Updated:
Original:
Year
1960
Month Day
December 16

Two airplanes collide over New York City

On this day in 1960, two airplanes collide over New York City, killing 134 people on the planes and on the ground. The improbable mid-air collision is the only such accident to have occurred over a major city in U.S. history.

It was a snowy morning in New York when a United DC-8 from Chicago was heading for Idlewild Airport (now John F. Kennedy International Airport) in southern Queens. At the same time, a TWA Super Constellation from Dayton, Ohio, was heading to LaGuardia Airport in northern Queens. Due to the weather, the United flight was put into a holding pattern. When the pilot miscalculated the location of the pattern, the plane came directly into the path of the TWA flight.

One hundred twenty-eight people in total were on the two planes. Eleven-year-old passenger Stephen Baltz described the scene: “It looked like a picture out of a fairy book. Then all of a sudden there was an explosion. The plane started to fall and people started to scream. I held on to my seat and then the plane crashed.” Baltz initially survived the crash, but died from his injuries the following afternoon. All of the other people on the planes also died.

The TWA plane fell onto Miller Field, a military airfield on Staten Island. The United flight, missing its right engine and part of a wing, came down in the middle of the Park Slope neighborhood of Brooklyn. It narrowly missed St. Augustine’s Academy and hit an apartment building and the Pillar of Fire Church. Dozens of other buildings caught fire in the resulting explosion. Mrs. Robert Nevin, who was sitting in a top floor apartment when the place crashed into her building, later said “The roof caved in and I saw the sky.”

Six people on the ground died when the plane crashed, including Wallace Lewis, the 90-year-old caretaker of the church, and two men who were selling Christmas trees nearby. Christmas presents carried by the plane’s passengers were strewn all over the streets. Firefighting efforts went on for nearly 72 hours because of the multiple fires.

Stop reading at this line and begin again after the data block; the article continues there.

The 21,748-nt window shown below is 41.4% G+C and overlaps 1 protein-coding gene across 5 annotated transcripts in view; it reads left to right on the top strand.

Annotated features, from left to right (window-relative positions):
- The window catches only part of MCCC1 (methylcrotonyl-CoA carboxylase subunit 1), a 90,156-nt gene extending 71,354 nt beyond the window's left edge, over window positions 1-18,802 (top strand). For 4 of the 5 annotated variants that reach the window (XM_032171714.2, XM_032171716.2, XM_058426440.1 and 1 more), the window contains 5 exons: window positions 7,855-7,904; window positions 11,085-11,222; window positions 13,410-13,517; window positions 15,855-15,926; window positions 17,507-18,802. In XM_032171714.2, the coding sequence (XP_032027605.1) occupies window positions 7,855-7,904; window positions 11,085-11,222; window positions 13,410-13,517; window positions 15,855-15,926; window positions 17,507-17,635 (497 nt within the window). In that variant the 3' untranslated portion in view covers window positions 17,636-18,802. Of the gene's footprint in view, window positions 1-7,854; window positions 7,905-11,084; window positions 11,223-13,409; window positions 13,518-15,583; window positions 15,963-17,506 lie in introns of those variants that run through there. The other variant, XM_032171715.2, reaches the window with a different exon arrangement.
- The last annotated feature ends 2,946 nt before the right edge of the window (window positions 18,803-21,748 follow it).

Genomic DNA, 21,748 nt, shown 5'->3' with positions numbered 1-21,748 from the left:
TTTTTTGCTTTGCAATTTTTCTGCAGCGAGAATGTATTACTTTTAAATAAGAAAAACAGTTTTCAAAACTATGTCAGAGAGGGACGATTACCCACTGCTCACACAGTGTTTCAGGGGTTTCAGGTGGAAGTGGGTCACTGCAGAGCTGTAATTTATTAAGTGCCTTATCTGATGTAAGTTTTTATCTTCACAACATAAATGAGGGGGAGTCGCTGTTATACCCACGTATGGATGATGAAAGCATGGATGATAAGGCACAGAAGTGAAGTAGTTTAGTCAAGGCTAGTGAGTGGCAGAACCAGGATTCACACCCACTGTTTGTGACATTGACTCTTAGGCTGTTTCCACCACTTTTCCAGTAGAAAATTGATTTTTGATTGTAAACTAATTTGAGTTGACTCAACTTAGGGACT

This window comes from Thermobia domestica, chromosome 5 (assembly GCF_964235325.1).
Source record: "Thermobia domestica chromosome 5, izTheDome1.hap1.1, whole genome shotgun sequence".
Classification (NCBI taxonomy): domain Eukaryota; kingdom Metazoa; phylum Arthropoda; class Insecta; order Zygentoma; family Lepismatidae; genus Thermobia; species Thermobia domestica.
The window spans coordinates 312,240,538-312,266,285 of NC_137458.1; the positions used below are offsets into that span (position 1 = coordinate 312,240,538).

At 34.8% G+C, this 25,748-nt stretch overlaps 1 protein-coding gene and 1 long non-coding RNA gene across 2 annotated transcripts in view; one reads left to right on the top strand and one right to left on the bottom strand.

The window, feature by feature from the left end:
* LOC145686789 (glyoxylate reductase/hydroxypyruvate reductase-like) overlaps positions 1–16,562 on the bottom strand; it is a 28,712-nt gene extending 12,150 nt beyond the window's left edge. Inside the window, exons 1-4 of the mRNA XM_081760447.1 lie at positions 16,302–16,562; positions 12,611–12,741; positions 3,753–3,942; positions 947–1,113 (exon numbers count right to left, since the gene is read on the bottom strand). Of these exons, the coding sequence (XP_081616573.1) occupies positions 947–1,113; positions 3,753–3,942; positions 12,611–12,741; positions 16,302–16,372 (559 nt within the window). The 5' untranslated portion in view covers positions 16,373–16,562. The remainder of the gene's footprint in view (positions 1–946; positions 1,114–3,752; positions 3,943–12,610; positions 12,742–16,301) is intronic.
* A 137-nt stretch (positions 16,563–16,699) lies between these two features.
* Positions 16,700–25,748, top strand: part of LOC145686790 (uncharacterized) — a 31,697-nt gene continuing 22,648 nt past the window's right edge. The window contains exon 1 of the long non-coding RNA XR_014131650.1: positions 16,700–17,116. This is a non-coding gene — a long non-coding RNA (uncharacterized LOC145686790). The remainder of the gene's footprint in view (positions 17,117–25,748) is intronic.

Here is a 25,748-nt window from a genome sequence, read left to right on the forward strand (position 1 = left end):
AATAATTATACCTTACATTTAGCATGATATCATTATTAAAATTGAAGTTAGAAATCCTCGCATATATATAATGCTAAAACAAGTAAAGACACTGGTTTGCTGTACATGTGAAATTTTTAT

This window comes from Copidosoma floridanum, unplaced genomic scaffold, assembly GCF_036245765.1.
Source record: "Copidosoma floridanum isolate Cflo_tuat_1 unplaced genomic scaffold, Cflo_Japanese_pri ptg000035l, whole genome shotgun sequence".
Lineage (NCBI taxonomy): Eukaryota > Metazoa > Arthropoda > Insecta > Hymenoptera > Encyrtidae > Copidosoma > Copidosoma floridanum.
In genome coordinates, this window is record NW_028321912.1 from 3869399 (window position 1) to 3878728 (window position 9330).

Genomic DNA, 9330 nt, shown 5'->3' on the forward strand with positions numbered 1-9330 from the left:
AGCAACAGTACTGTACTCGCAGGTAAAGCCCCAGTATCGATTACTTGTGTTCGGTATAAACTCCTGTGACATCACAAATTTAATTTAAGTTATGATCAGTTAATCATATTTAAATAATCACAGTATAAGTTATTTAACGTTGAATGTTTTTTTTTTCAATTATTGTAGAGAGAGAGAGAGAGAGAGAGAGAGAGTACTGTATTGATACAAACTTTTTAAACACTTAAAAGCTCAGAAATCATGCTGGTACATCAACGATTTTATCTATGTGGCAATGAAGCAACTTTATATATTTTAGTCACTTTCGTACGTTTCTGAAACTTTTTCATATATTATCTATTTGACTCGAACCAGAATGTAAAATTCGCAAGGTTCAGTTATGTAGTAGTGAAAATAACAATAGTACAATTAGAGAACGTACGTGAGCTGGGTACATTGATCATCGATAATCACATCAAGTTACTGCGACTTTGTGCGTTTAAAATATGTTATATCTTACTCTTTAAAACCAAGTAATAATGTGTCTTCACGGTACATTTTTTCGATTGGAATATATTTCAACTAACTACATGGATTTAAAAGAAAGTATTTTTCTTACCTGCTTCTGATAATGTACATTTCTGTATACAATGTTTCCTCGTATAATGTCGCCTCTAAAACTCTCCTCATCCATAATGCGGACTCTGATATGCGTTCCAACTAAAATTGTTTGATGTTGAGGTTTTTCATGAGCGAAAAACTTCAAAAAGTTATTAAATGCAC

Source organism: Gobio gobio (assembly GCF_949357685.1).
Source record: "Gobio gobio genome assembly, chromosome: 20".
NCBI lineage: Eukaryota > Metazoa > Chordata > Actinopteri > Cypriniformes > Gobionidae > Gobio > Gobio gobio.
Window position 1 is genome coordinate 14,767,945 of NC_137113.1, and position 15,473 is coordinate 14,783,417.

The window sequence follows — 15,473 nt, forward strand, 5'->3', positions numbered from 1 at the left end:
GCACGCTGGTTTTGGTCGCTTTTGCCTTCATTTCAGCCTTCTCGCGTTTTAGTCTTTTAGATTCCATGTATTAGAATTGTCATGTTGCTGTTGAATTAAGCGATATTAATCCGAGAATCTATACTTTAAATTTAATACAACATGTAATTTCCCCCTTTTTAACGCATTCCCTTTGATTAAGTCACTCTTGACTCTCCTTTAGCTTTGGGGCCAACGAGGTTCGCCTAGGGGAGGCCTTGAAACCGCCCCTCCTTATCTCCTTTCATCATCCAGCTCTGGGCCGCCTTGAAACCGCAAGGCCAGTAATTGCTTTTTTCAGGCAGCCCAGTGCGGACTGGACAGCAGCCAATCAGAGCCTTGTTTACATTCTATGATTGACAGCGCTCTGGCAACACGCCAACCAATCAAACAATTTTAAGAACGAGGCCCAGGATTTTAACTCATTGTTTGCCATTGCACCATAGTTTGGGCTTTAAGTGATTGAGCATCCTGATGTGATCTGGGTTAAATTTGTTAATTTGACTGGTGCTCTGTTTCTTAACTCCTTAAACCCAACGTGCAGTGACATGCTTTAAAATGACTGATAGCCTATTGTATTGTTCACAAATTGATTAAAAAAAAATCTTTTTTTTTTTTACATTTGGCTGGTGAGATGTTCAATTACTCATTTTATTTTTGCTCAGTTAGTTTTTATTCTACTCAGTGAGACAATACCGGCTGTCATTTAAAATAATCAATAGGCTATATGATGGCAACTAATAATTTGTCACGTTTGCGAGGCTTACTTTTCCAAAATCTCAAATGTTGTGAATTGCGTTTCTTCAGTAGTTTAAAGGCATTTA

FACT CHECK: We strive for accuracy and fairness. But if you see something that doesn't look right, click here to contact us!

ALSO ON THIS DAY

The Boston Tea Party

In Boston Harbor, a group of Massachusetts colonists disguised as Mohawk Indians board three British tea ships and dump 342 chests of tea into the harbor. The midnight raid, popularly known as the “Boston Tea Party,” was in protest of the British Parliament’s Tea Act of 1773, a ...read more

OJ Simpson rushes record 2,000 yards in a season

On December 16, 1973, the Buffalo Bills running back Orenthal James “OJ” Simpson becomes the first player in the National Football League (NFL) to rush for more than 2,000 yards in a single season. After leading the University of Southern California (USC) Trojans to a Rose Bowl ...read more

Clinton orders air attack on Iraq

On this day in 1998, President Bill Clinton announces he has ordered air strikes against Iraq because it refused to cooperate with United Nations (U.N.) weapons inspectors. Clinton’s decision did not have the support of key members of Congress, who accused Clinton of using the ...read more

A terrorist bomber begins his deadly rampage

Federal Judge Robert Vance is instantly killed by a powerful explosion after opening a package mailed to his housenear Birmingham, Alabama. Two days later, a mail bomb killed Robert Robinson, an attorney in Savannah, Georgia, in his office. Two other bomb packages, sent to the ...read more

Truman declares state of emergency

In the wake of the massive Chinese intervention in the Korean War, President Harry S. Truman declares a state of emergency. Proclaiming that “Communist imperialism” threatened the world’s people, Truman called upon the American people to help construct an “arsenal of freedom.” ...read more

Sons of Liberty dump British tea

On this day in 1773, a group of Massachusetts colonists disguised as Mohawk Indians board three British tea ships moored in Boston Harbor and dump 342 chests of tea into the water. Now known as the “Boston Tea Party,” the midnight raid was a protest of the Tea Act of 1773, a ...read more

Battle of the Bulge

On this day, the Germans launch the last major offensive of the war, Operation Mist, also known as the Ardennes Offensive and the Battle of the Bulge, an attempt to push the Allied front line west from northern France to northwestern Belgium. The Battle of the Bulge, so-called ...read more